In the drawing above you can see Edison speaking into one of his phonographs. As he spoke into the cone and tube, it captured his voice and funneled it down until it was intense enough to vibrate a small, incredibly sharp piece of metal. As the metal vibrated with the sound of his voice, the soft tin cylinder was rotated underneath the vibrating tip which caused the tip to cut into the tin. If you want to see a real phonograph player and its cylindrical record, simply head to the ‘Secret Life of the Home’ gallery in the basement.
Closeup of the grooves on a phonograph cylinder – Credit: Science and Society Picture Library
Edison knew that once the vibration of his voice had been carved into the soft tin, passing another tip through those grooves in the now hardened tin would make the needle vibrate in exactly the same way! All he had to do then was take those vibrations and amplify them so they were loud enough to be heard by the human ear. But being the veteran Sound Biters that we are, we know that if Edison had simply attached small metal rods to that vibrating tip we could bite down on them and let the vibrations pass up our teeth, through our jaws, and up to our ears, just like with Sound Bite!
A dapper Edison pumps music directly into our skulls! – Credit: Matteo Farinella
Though maybe Edison was right: listening to a song through the air is much more satisfying than biting down on a metal rod!
Hello everyone! We are the bubbly young apprentices who work in the Learning department (mainly with the Explainers) at the Science Museum. We are here to gain vocational skills and experience in a working environment. This will prepare us for work in the future and provides us with a Level 2 NVQ in Cultural Heritage and Venue Operations qualification, which is widely recognised by employers.
Apprentices left to right: Jorden, Vicki & Toni
Sorting visitor drawings for the blog
Setting up school events
Jorden, 17 “I chose to do an apprenticeship because I didn’t like working in a classroom environment; in college I’d get bored really quickly, even in the subjects I was really interested in. But working at the Science Museum is the complete opposite, I’ve learnt so many skills and I really enjoy helping the visitors; the best part is interacting with the children and encouraging them to have fun while they learn something new. The environment is full of surprises and there are a range of different tasks to keep me busy, so no two days are the same. The Learning team is really friendly and the Explainers in particular have a strong team, they’re really enthusiastic about helping each other out and everyone does their part to make sure the day runs smoothly.
Apprentice Jorden refilling Launchpad exhibits
When I complete my apprenticeship, I’d really like to work with the Outreach team going round to schools and bringing some of the excitement from the Museum into the classrooms.”
Vickie, 17 “I decided to do the apprenticeship because I love doing anything to do with the Science Museum. I feel proud to say that I work at the Museum and I love what I do. The environment at the Museum is so friendly and you learn so much without even realising. The Explainer department is so exciting and inviting; you can make friends with everyone and not feel left out. When I complete this apprenticeship I would love to stay on as an Explainer and start to do shows. I love entertaining people and showing them really cool things, such as explosions in one of our Launchpad shows!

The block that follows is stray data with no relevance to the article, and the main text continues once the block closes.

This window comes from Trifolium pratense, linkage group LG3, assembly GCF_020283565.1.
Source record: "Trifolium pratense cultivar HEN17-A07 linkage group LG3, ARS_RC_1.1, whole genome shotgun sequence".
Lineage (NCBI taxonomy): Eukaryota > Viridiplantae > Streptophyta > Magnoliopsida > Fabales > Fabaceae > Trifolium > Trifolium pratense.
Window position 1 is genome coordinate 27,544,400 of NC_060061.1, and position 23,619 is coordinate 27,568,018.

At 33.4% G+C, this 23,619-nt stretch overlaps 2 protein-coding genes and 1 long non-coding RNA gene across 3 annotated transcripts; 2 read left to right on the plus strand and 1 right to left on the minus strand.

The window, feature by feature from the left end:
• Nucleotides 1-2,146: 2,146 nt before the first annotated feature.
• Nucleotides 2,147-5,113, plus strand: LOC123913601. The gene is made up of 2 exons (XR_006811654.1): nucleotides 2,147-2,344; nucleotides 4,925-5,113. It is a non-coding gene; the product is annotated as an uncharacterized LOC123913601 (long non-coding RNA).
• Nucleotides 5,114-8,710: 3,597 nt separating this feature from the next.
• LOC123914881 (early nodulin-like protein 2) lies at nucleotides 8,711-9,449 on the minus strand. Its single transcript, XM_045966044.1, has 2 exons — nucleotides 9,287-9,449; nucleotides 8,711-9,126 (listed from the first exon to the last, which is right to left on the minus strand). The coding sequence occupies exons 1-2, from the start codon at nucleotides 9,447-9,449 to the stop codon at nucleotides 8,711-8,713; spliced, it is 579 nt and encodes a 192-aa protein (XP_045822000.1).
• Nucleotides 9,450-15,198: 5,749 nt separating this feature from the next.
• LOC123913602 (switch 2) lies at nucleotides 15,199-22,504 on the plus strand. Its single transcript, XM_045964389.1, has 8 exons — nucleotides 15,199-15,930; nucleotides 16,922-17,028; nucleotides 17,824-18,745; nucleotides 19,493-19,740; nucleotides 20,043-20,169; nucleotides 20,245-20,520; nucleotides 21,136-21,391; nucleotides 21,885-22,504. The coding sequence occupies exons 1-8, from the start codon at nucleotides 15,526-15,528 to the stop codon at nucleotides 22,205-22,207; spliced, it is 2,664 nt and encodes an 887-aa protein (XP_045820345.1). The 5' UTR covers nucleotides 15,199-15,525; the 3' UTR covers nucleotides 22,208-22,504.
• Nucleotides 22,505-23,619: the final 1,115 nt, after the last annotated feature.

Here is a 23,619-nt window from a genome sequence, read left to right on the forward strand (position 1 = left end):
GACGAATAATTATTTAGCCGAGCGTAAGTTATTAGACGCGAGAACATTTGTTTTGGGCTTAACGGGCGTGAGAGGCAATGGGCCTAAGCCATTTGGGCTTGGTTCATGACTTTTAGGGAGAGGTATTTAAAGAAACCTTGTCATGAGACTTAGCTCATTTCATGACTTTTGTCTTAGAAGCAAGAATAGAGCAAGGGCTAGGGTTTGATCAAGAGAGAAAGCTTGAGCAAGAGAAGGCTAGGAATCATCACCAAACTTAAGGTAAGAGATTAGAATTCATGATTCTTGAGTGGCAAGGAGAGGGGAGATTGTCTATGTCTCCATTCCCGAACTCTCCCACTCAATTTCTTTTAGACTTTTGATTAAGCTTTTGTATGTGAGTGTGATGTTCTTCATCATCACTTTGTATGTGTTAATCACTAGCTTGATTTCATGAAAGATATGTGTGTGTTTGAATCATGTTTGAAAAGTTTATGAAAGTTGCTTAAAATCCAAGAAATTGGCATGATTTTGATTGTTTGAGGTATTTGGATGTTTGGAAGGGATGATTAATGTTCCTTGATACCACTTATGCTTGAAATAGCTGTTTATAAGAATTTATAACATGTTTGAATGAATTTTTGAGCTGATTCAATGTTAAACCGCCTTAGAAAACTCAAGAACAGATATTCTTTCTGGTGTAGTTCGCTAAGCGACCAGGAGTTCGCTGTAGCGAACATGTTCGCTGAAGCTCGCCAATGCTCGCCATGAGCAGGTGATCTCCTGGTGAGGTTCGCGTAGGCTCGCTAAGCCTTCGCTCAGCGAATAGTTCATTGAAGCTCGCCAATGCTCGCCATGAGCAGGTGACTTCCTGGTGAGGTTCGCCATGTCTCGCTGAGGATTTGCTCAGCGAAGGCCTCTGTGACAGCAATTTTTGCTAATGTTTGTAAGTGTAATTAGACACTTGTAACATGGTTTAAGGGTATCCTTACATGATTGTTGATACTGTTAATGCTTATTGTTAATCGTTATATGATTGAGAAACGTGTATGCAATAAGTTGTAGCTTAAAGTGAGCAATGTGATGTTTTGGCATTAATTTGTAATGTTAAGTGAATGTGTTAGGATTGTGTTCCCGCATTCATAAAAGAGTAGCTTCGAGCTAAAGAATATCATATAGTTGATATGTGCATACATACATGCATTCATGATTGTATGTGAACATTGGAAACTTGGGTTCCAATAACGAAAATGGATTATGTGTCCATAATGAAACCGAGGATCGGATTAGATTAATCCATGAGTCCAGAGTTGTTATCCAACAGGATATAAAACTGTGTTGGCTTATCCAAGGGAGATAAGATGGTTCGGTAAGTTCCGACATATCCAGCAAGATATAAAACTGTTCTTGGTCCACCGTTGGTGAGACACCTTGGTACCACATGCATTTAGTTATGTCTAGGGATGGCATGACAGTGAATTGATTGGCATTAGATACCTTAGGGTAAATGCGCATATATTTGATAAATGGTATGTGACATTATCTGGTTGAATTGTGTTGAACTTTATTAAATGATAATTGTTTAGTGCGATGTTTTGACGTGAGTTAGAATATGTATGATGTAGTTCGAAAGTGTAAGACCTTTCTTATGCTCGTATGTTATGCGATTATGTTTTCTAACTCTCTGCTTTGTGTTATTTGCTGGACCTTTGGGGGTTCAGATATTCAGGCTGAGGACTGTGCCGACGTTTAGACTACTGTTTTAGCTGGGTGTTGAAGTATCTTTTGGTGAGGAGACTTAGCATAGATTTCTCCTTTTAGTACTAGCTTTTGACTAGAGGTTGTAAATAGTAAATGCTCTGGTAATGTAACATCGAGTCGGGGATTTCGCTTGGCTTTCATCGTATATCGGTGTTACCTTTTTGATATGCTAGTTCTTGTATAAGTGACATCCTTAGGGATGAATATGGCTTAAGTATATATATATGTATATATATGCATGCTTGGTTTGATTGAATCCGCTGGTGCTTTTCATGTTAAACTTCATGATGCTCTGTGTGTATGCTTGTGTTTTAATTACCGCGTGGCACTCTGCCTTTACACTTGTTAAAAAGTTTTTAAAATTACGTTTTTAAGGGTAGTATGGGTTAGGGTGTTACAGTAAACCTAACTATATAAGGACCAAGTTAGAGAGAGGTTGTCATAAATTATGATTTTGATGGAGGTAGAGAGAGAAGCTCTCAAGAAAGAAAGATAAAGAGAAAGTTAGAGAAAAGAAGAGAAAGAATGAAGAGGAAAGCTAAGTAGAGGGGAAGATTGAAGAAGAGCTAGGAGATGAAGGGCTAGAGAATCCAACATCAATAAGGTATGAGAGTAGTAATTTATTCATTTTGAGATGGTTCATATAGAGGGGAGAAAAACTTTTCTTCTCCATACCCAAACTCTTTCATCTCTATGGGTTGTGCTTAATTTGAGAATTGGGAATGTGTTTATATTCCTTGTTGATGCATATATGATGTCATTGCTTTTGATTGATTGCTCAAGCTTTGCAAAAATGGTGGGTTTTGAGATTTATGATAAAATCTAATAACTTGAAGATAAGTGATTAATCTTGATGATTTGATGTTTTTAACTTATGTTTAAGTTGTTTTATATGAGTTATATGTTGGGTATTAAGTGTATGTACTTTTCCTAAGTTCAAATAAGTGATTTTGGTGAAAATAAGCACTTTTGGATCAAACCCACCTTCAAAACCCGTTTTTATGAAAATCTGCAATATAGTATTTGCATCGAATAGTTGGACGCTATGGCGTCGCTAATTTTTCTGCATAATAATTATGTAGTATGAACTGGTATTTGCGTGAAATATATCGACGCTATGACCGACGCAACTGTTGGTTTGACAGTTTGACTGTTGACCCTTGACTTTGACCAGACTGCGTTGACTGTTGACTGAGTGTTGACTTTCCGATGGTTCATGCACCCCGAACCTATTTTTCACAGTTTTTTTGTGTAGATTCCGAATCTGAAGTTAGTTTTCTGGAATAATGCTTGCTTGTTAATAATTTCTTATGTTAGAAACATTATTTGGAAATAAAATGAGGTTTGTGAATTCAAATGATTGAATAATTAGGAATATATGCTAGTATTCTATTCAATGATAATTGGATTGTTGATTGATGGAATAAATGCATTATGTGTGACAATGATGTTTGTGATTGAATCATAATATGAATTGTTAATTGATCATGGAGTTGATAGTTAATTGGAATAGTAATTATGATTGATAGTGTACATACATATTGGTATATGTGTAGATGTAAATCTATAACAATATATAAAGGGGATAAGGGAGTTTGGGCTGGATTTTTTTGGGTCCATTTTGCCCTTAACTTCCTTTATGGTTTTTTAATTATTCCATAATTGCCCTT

Apprentice Vicki setting up a Launchpad show
I would advise everyone to come to the Science Museum. You wouldn’t believe your eyes if you saw some on the amazing things we have to offer. My highlight so far has been seeing Will Smith in the IMAX cinema!”
Toni, 18 “I chose to go for this apprenticeship because I always came to the Science Museum when I was a little girl. So when I saw the ad on the apprenticeship website, I got excited and quickly applied. I was over the moon when I found out I got the job! When I first started I was scared of the Explainers, however, as time went on I realised they aren’t scary and I began to have conversations with them.
Apprentice Toni handing over lost property to security
I have recently performed demos to the Explainers at a meeting. One of these demos included using plastic cups and an air-zuka (the air-zuka looks like a plastic tube and handle with a plastic bag on the end). I had to pull back the bag and let go, shooting air out in a spiral vortex which knocked down the cups, in my case it knocked down 3 cups out of the 7. Performing the demos was one of the scariest things I have ever done because I was performing demos to the performers and it took a lot of practice and support to build up the courage to perform them. But once I started performing them to the Explainers, I started to feel calmer and they began to laugh because of the humour I had added. At the end of the demos, all the Explainers gave me compliments and said I did well. I now feel like part of the team and enjoy working with them. I have also learned some Makaton during my time at the Museum, which is a language to help communicate with those with special needs. After my apprenticeship, I want to apply to work as a full-time Explainer.”
Apprentice Fact: If you combined the ages of all 3 apprentices together, it’s less than the age of the oldest Science Museum Explainer.